One does not join the military in order to be free. By dint of their nature and their purpose, the armed forces cannot be anything other than a creature of the state. “You know when you sign up,” Hegseth tells me, “that you’re going to give up a certain amount of autonomy.” Still, that soldiers are expected to be obedient by no means renders as sensible each and every order that they are given; nor, for that matter, does it imply that all decisions taken in the name of the greater good will be devoid of meddlesomeness and micromanagement. As with any socialized institution, the military is a veritable magnet for busybodies and for dreamers, some of whom will make worthwhile adjudications, some of whom will not. Prohibiting personnel from purchasing tobacco on ships and bases, Hegseth suggests, falls firmly into the latter camp, representing a deleterious “broader trend of social engineering” that is born of “the same instinct that has seen the introduction of green fuel and the banning of transfats.” Ideas that gain currency among elites in civilian life, Hegseth explains, “permeate the decision-makers in Washington” before long. The military, in other words, is their sandbox.

This, then, is a question of delicate tradeoffs. Smoking is unequivocally bad for one’s health, yes. But, in free countries at least, we tend not to permit this fact to end our calculations. Instead, we balance what we know about the consequences of tobacco use with other, equally important, ideas: among them our desires to limit the power and scope of the government and to protect the rights of individuals to choose their own fates. Similar computations apply within the military context, too. “Cigarettes,” Mother Jones claims, “kill more soldiers and sailors than wars do,” costing taxpayers “billions” into the bargain. That, certainly, is a real problem. But so is asking a young man to pick up a rifle and risk his life for his country while depriving him of the opportunity to obtain a packet of cigarettes or chewing tobacco. Deprivations, after all, tend to be relative, small hardships being felt especially keenly by those living lives of austerity. For so many soldiers, Hegseth tells me, cigarettes represent one of those “small conveniences” that make life at the front bearable. “I’m not a smoker,” he recalls. “But I was a deployment smoker. It matters when you’re on patrol and there’s nothing to do.”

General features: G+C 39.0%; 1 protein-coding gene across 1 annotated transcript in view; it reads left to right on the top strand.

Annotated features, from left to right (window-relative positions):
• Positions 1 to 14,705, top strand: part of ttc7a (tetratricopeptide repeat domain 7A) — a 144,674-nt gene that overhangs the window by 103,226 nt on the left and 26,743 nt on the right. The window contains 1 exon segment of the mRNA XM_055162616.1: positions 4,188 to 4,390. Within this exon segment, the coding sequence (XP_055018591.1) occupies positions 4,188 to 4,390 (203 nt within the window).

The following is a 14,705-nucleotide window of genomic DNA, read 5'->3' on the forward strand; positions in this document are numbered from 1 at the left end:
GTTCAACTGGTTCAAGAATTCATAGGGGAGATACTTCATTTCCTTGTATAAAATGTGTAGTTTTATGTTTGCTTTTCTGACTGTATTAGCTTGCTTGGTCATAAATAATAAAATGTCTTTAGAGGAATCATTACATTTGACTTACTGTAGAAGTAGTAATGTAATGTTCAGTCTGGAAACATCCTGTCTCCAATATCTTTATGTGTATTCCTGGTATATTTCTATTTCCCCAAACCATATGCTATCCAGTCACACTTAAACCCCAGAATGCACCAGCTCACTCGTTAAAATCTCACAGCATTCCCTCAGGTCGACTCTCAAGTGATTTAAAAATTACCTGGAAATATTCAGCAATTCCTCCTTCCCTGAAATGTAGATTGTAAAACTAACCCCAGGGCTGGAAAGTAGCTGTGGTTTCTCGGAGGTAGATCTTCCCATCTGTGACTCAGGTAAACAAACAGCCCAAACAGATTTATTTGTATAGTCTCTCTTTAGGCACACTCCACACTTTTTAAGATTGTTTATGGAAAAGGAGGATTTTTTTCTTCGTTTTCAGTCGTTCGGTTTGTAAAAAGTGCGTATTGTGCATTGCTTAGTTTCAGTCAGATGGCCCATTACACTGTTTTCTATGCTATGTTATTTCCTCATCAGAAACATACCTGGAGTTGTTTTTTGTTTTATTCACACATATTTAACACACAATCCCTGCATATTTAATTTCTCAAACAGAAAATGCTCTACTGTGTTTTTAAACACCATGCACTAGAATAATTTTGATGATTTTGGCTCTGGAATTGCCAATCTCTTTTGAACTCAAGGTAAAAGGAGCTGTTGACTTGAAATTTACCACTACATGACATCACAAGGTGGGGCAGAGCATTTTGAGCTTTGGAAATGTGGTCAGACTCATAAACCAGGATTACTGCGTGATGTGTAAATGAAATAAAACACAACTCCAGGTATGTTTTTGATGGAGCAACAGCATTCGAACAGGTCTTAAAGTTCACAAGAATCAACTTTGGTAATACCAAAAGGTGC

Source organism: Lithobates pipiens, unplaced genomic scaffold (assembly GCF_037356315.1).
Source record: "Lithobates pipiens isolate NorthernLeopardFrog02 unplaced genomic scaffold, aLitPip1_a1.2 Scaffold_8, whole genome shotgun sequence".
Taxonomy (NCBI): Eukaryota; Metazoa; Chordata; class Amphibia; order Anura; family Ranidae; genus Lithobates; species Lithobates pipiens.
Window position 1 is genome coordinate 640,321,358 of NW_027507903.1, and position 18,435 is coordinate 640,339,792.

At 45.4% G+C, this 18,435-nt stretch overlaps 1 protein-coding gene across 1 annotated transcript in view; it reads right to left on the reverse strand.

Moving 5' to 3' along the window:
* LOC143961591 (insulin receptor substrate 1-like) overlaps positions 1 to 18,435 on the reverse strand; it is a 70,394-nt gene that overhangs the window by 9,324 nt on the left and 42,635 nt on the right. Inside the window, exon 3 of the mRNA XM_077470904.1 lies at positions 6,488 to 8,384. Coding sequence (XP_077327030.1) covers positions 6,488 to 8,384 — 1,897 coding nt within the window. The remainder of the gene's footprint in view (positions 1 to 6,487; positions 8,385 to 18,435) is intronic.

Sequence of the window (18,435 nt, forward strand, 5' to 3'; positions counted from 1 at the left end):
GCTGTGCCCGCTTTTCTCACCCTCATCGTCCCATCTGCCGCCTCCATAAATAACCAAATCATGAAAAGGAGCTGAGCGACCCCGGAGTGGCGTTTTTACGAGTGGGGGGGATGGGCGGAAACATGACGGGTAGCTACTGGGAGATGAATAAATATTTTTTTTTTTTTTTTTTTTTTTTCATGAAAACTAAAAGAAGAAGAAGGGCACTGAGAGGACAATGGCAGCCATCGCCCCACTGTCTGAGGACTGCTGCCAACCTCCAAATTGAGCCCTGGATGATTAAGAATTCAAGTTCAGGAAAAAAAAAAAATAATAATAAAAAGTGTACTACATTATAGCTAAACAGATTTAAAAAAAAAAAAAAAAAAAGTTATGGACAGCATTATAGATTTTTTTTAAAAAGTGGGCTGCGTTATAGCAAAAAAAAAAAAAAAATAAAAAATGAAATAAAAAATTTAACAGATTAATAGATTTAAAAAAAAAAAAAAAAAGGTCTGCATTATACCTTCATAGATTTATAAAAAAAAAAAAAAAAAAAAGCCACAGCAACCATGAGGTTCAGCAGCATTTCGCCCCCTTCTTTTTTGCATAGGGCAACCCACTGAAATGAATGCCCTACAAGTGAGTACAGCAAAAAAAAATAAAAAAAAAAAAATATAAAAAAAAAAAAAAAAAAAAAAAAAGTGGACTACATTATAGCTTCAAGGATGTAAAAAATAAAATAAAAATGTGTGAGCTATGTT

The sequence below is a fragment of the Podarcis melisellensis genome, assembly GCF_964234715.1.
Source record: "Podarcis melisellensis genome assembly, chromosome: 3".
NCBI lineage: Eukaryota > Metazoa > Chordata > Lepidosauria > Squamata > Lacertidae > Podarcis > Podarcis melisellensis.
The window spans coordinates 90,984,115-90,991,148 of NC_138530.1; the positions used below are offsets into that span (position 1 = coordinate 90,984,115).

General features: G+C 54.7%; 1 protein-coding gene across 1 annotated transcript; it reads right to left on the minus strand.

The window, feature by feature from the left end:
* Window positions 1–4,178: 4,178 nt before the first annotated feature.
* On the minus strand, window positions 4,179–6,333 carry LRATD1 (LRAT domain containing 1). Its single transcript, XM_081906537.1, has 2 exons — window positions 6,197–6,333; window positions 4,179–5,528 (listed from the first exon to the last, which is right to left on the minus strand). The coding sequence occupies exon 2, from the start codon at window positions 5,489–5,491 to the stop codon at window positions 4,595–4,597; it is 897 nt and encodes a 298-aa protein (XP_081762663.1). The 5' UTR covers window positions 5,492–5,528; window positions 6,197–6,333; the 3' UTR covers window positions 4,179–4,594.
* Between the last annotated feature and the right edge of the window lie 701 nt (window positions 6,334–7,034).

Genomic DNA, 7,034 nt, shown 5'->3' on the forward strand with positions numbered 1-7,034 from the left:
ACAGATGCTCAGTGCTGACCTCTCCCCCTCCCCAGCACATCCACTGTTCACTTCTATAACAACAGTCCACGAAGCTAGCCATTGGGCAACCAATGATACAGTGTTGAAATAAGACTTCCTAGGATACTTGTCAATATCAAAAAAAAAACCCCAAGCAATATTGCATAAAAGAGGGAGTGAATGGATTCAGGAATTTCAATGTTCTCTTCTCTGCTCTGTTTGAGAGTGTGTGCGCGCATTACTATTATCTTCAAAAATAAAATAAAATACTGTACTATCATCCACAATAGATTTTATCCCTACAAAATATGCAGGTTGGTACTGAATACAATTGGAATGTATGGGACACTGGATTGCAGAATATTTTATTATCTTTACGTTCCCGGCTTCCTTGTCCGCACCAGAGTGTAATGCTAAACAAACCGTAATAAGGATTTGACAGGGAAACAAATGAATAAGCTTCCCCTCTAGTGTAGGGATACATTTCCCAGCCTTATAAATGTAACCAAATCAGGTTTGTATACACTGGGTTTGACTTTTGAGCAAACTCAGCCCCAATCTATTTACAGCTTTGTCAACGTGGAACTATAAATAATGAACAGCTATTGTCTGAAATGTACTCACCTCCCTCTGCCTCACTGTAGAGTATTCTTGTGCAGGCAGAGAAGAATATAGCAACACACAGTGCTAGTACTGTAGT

What of the stereotype of the exhausted, muddy-faced recruit with a Lucky Strike hanging out of a corner of his mouth? Is that still relevant? “Yes,” Hegseth says, emphatically. Were limitations to be imposed upon the purchase of tobacco, he tells me, we would see “outrage from those deployed.” “For example,” he continues, “alcohol is already completely banned. This would be poorly received.” Put another way, Hegseth suggests, “this ain’t coming from the rank and file, the trigger-pullers, or the infantry; it’s coming from leadership with too much time on their hands.” On ships, where supplies would be even harder to get, “you’d see care package after care package chock full of cigarettes,” he suggests.

In our technocratic, data-happy age, we often accord too little time to thinking through the incalculable and the abstruse, preferring instead to reduce the knottiest of questions to the sum of their known parts. It is relatively straightforward to present a compelling case in favor of cutting health-care costs, diminishing institutional liability, and preventing the onset of horrifying disease; but to quantify and judge the more amorphous values at stake in this question requires quite another skill indeed. How does one begin to calculate the significance of morale? Which of the “small conveniences” is serving as the thumb in the dike? And who knows better what they need within a unit of fighters: those throwing the grenades, or those ordering the supplies? Whether or not the lighting of a Bull Durham really helped the GIs to send the ambitions of the Huns up in ignominious smoke we will likely never know. But who among us is ready to risk it the next time?

— Charles C. W. Cooke is a staff writer at National Review.